Thursday September 6, 2007

Miami Beach 'CANDO' arts neighborhood

Borders: lincoln road, dade blvd, meridian ave, and the beach

The CANDO arts neighborhood got a preliminary vote of approval by the Miami Beach city commission yesterday. It establishes a neighborhood (see map, above) in the northern part of South Beach where the city intends to help the arts flourish by . . . well, allowing developers to build condos with smaller units. Specifically: buildings on the Beach normally must have units that are 400 sq. feet minimum and 550 average. In the district, the latter requirement would be waived, allowing buildings of all-400 sq. foot units, for developments where 25% of the units are set aside for artists and those who work for non-profit arts organizations. Qualifying residents would have to make 50% to 80% of the county’s median income (which is $39,100 for one person, $44,700 for a household of two, and $55,900 for a family of four).

The linked article above, and the longer piece in the Sunday Herald, report that it’s 80% to 120% of median income. My information comes from the city’s planning board documents [pdf], which I take to be correcter. Much of the complaining seems to revolve around the fact that the 80-120% is too high, so I wonder where this’ll go.

It’s a common refrain that artists increase land values with their presence and price themselves out over time. And while the specifics of this plan open it to criticism, I think it will actually have a positive effect over time. The map shows that their is a substantial arts presence in the neighborhood already, and indeed rental rates on the beach are sometimes pretty reasonable.

Anyone making 50 to 80% of median income deserves some help with their housing. The argument for giving this help to those in the arts is that they specifically and tangibly enrich a neighborhood. But what will be more interesting to me is whether this really becomes a cohesive neighborhood as a result of this program; that would be a true measure of its success. (thanks to a commenter for suggesting this)

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  1. Duran    Thu Sep 6, 02:16 PM #  

    I take this as another attempt by Miami Beach to keep itself as the sole hegemony in Miami’s tourism market. Not that there anything wrong with that, but can’t anyone have the spotlight even if just for a little while Miami Beach? There goes Wynwood.

  2. alesh    Thu Sep 6, 10:36 PM #  


    You didn’t know, but I really put some thought into this piece, and I don’t think I really figured it out.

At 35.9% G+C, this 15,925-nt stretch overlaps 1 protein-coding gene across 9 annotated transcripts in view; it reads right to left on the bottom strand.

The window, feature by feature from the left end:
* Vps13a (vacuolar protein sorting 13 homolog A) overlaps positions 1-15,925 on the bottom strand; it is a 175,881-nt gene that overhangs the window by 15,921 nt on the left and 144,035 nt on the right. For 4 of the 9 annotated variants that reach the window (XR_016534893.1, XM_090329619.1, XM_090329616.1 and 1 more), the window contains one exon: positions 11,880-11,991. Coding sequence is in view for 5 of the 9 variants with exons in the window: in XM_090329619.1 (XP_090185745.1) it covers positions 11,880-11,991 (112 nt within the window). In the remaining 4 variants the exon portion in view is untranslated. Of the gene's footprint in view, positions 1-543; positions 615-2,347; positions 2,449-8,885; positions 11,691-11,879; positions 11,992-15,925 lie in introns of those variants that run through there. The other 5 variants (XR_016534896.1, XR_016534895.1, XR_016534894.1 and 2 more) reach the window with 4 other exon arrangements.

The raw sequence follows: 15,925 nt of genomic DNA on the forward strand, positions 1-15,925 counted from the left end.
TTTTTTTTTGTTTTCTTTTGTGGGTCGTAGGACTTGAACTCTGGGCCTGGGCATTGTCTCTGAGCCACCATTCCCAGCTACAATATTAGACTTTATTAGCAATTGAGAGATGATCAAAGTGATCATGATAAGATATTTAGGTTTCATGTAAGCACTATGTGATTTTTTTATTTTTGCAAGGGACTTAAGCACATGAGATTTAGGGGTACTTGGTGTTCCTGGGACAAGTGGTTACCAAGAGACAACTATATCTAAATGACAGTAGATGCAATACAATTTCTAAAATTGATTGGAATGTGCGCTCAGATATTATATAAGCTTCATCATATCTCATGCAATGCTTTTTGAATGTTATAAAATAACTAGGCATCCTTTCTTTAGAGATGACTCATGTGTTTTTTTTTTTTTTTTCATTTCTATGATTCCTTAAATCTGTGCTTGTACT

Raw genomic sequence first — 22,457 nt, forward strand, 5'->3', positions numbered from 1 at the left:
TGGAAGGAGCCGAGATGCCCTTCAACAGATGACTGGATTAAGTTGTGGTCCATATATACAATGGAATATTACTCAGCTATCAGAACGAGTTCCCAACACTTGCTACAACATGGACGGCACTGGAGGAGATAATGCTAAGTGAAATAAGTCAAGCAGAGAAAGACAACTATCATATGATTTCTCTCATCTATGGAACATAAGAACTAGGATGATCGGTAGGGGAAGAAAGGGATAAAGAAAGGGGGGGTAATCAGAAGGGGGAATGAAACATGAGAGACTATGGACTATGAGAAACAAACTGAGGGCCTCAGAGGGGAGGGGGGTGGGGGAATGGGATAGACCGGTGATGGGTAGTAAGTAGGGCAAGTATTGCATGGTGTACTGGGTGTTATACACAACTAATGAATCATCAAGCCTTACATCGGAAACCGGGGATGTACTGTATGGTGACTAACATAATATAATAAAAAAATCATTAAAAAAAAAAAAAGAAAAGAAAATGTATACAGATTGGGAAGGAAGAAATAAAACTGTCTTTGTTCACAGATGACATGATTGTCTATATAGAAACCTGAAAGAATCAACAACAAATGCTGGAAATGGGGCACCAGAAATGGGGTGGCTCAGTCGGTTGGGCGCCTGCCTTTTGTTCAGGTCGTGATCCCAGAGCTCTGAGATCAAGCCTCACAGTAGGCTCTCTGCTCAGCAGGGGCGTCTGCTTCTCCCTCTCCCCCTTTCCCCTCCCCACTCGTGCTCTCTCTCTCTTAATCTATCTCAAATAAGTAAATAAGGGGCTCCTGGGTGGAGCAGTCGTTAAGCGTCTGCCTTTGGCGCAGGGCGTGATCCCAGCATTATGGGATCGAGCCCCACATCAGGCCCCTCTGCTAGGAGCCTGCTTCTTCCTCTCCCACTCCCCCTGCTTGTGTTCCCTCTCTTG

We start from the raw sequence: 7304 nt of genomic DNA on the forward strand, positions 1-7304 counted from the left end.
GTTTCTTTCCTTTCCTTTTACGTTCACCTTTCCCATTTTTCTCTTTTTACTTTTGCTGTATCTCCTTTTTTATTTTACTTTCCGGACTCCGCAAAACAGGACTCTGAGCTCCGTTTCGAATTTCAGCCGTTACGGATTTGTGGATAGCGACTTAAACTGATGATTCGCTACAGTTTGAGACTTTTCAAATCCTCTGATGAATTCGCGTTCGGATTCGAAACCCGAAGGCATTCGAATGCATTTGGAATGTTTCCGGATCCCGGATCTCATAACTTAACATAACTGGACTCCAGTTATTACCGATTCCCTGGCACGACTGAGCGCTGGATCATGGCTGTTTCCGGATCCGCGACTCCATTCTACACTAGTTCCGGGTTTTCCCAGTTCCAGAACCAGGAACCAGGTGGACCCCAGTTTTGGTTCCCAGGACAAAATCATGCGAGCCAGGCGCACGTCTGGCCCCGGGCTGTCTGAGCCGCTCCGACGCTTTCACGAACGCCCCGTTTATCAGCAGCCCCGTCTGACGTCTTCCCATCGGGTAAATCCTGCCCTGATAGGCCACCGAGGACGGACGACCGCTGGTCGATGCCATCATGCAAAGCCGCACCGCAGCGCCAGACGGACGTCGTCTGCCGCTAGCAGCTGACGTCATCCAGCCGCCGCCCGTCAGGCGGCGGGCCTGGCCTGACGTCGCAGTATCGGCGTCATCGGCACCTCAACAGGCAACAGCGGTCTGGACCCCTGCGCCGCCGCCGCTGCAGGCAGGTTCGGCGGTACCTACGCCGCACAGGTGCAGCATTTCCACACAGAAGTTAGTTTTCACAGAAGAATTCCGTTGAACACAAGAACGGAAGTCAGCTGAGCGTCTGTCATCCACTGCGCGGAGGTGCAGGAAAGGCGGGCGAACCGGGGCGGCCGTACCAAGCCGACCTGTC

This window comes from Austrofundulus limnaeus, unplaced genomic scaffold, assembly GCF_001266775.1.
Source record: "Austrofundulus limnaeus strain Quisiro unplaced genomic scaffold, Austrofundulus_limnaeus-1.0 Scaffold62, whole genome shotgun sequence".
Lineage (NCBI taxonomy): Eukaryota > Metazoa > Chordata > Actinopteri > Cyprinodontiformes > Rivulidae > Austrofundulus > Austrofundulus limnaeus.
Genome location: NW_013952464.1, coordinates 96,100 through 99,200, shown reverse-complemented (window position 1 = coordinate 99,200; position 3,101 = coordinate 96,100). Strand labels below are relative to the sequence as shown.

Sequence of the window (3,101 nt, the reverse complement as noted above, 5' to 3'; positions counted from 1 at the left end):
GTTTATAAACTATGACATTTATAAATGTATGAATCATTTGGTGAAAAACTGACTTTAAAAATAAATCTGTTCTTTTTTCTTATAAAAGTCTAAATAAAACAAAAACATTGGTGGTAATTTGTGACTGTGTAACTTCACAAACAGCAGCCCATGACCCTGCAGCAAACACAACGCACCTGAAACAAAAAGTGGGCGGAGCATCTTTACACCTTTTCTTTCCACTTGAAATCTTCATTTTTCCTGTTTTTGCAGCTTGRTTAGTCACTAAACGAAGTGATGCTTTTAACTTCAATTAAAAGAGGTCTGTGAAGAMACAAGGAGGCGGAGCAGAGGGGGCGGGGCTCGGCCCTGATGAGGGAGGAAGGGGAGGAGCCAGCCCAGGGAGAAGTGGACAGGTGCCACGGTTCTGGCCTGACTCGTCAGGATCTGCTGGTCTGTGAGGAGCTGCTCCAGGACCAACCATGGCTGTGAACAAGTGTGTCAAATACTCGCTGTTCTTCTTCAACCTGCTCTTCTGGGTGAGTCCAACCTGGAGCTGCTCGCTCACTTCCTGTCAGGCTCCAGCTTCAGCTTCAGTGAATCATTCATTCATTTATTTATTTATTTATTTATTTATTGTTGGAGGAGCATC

Look; the galleries are in Wynwood, as are some artist studios. But not many people, artists or otherwise, actually live there.

    Where do they live?

    I don’t know. But if they’re like me, they looked for apartments closer, but ended up living back on the beach. For whatever reason, it’s easier to find a reasonably priced place here. Wynwood is great, but it’s a lot easier to convert warehouse space into a gallery or a studio then a livable space.

    The point is that MB isn’t going to attract the galleries from Wynwood anytime soon, but it might get more of the residential action concentrated in this spot. And concentration is good, regardless of where it is.

  3. mae    Fri Sep 7, 02:53 PM #  

    Miami Beach isn’t taking anything from Wynwood. The City of Miami and County should step up to the challenge and create a similar zone for artists. However, I believe that it shouldn’t just be artists that get subsidized housing! From a report by RISEP (Research Institute on Social and Economic Policy) 45% of Miami-Dade’s single-family households make less than 65% of the median income and it’s worse in the City of Miami. It isn’t just artist that are struggling, but people who are working more regular “normal” jobs, too.

    RISEP report:

  4. CB    Fri Sep 7, 04:13 PM #  

    What happened to calling that area ‘Museum Walk’?

  5. David Arthur Walters    Sat Sep 8, 08:06 PM #  

    For better info on the details – including the original MINIMUM income qualification of 51% of HUD, and the Art Politics of Miami that exclude many talented low- or no-income artists, see: